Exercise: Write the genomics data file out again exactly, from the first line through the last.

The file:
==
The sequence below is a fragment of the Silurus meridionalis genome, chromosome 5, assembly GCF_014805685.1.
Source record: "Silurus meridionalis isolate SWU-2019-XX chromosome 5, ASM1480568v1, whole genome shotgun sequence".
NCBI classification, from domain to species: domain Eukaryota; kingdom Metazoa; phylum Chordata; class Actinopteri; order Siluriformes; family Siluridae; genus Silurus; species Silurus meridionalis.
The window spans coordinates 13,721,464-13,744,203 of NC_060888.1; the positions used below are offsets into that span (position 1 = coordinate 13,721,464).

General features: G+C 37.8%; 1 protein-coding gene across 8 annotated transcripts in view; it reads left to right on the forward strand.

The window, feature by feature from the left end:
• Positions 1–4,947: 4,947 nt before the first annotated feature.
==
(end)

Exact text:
The sequence below is a fragment of the Silurus meridionalis genome, chromosome 5, assembly GCF_014805685.1.
Source record: "Silurus meridionalis isolate SWU-2019-XX chromosome 5, ASM1480568v1, whole genome shotgun sequence".
NCBI classification, from domain to species: domain Eukaryota; kingdom Metazoa; phylum Chordata; class Actinopteri; order Siluriformes; family Siluridae; genus Silurus; species Silurus meridionalis.
The window spans coordinates 13,721,464-13,744,203 of NC_060888.1; the positions used below are offsets into that span (position 1 = coordinate 13,721,464).

General features: G+C 37.8%; 1 protein-coding gene across 8 annotated transcripts in view; it reads left to right on the forward strand.

The window, feature by feature from the left end:
• Positions 1–4,947: 4,947 nt before the first annotated feature.